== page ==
glyphs can represent whole words, or individual syllables
This hieroglyphic writing system uses two methods to form words: images which represent whole words, and images which represent syllables. Most of the time, we will use glyph blocks which represent whole words. Let’s look into the syllable method first, however, for a couple of reasons:
This is a good introduction to the idea of infixing and subfixing. Many of the sentence constructions you will be learning involve one or more image inside of another, or below another. This is also the case with the syllable constructions.
Several of the glyph blocks are derived from the syllable blocks, so knowing them will familiarize you with images to come.
Syllable constructions can always be substituted for one or more glyph blocks in a sentence, so you can use them if you haven’t yet learned a particular word glyph, or if the shape of the syllable variation lends itself better to the space you need to fill.
As you know, words in toki pona are constructed out of a limited number of possible syllables (92, to be exact). These take the form of an optional consonant (j, k, l, m, n, p, s, t, w), followed by a vowel (a, e, i, o, u), and may end with an ‘n’.
initial consonant container
To draw the syllable glyphs, we first draw the shape which corresponds to the consonant, or a simple circle if there is no consonant:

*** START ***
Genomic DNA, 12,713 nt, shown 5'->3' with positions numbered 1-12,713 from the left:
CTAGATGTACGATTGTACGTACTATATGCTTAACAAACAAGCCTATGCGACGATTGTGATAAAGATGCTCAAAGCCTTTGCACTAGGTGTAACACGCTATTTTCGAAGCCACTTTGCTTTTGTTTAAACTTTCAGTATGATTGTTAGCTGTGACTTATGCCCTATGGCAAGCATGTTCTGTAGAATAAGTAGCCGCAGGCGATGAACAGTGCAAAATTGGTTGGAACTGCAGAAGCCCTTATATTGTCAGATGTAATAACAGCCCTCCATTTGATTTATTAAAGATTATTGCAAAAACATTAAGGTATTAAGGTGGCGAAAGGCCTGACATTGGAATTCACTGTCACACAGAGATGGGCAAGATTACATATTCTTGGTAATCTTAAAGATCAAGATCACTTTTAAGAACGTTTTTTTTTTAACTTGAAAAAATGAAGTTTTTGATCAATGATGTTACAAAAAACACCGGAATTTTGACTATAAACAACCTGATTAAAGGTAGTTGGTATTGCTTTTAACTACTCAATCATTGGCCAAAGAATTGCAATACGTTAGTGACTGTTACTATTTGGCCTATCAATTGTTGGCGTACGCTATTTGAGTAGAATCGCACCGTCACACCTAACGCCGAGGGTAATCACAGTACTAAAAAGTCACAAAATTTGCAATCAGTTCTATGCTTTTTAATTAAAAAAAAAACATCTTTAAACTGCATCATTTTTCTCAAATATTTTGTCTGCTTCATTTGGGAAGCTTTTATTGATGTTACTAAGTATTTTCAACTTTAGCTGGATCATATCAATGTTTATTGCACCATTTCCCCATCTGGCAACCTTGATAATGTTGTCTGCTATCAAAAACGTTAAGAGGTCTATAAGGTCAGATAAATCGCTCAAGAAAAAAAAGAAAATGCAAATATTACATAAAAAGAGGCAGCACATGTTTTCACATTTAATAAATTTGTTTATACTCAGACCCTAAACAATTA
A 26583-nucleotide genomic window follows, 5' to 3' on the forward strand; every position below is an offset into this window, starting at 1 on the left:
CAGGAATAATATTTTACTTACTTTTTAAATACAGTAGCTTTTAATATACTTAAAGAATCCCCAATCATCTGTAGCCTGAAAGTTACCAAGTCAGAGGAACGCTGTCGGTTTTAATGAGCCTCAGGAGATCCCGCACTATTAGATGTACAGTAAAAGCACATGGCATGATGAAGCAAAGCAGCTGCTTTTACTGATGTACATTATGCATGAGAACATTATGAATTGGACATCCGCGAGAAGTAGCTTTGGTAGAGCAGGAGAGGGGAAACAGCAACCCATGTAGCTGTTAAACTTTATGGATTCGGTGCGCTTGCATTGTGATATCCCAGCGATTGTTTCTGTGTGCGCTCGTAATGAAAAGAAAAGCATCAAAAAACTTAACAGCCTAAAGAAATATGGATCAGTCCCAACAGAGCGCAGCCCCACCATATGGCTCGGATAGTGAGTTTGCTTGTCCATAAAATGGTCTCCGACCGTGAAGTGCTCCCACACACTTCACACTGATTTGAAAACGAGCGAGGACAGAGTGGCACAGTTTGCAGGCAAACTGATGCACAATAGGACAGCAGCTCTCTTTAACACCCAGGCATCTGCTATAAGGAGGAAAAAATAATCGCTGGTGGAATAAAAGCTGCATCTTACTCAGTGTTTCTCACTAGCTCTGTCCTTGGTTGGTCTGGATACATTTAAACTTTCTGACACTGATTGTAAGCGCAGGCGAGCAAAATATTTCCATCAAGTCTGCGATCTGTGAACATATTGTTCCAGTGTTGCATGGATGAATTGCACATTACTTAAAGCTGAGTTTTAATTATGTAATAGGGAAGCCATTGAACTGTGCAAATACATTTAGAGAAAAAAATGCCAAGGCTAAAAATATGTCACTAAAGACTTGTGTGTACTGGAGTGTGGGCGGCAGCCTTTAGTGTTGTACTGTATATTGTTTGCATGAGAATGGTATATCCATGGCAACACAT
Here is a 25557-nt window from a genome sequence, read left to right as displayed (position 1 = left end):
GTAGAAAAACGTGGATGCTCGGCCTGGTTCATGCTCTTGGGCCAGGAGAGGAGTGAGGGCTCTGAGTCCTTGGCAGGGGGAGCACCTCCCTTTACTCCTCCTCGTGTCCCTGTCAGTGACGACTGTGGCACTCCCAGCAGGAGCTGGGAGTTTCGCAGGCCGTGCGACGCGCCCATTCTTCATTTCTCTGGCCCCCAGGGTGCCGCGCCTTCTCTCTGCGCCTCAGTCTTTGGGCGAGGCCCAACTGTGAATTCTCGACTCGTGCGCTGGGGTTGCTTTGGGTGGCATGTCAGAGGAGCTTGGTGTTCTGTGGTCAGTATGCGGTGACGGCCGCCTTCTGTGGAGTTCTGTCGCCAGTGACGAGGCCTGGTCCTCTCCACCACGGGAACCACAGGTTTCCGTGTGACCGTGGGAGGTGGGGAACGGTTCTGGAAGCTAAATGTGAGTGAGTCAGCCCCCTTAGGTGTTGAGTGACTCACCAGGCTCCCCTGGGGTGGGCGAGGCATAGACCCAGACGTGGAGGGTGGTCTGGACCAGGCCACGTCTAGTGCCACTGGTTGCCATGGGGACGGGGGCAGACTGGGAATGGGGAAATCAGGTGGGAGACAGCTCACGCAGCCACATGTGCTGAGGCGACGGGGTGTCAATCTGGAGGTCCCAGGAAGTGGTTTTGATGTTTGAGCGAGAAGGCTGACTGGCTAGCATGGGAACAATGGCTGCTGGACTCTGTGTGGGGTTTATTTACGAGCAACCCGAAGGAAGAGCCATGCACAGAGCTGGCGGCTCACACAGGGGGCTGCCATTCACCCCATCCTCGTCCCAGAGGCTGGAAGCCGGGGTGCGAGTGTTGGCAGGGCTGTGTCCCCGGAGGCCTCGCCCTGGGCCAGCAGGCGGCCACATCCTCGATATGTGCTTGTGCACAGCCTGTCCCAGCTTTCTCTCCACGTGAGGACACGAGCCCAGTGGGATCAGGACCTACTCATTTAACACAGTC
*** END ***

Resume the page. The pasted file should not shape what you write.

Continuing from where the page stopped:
middle vowel infix
Next the vowel is drawn as an infix in the consonant:
final n subfix
Finally, if there is an n, it is drawn as a subfix below:
The terminal ‘n’ is the same as the ‘n’ used as a main sign, rotated on it’s side, and “tucked under” the main consonant. Similarly, the vowels ‘i’ and ‘u’ rotate freely within the consonant main sign, and rest at the point where they are most legible.
Following these rules we arrive at the following table of possible (c)v(n) combinations. (remember: ji, ti, wo, and wu don’t exist in toki pona, so these places are blank.). This full chart is also available at any time on the syllabary page
using the syllabary
As you look though the syllabary, you will see several syllables that are toki pona words by themselves. Here are a few:
As we progress through the following chapters, you will notice that some glyphs can change in order to fill in spaces of differing size. This is true for the syllable glyphs as well:
time to play around
Now, as I mentioned earlier, this is a non-linear writing system, so there are a few tricks ahead for grouping several syllables into words, and words into sentences. For now, however, you might want to have some fun writing out these syllable components into linear text. You already know enough to write anything you can say in toki pona using this hieroglyphic script!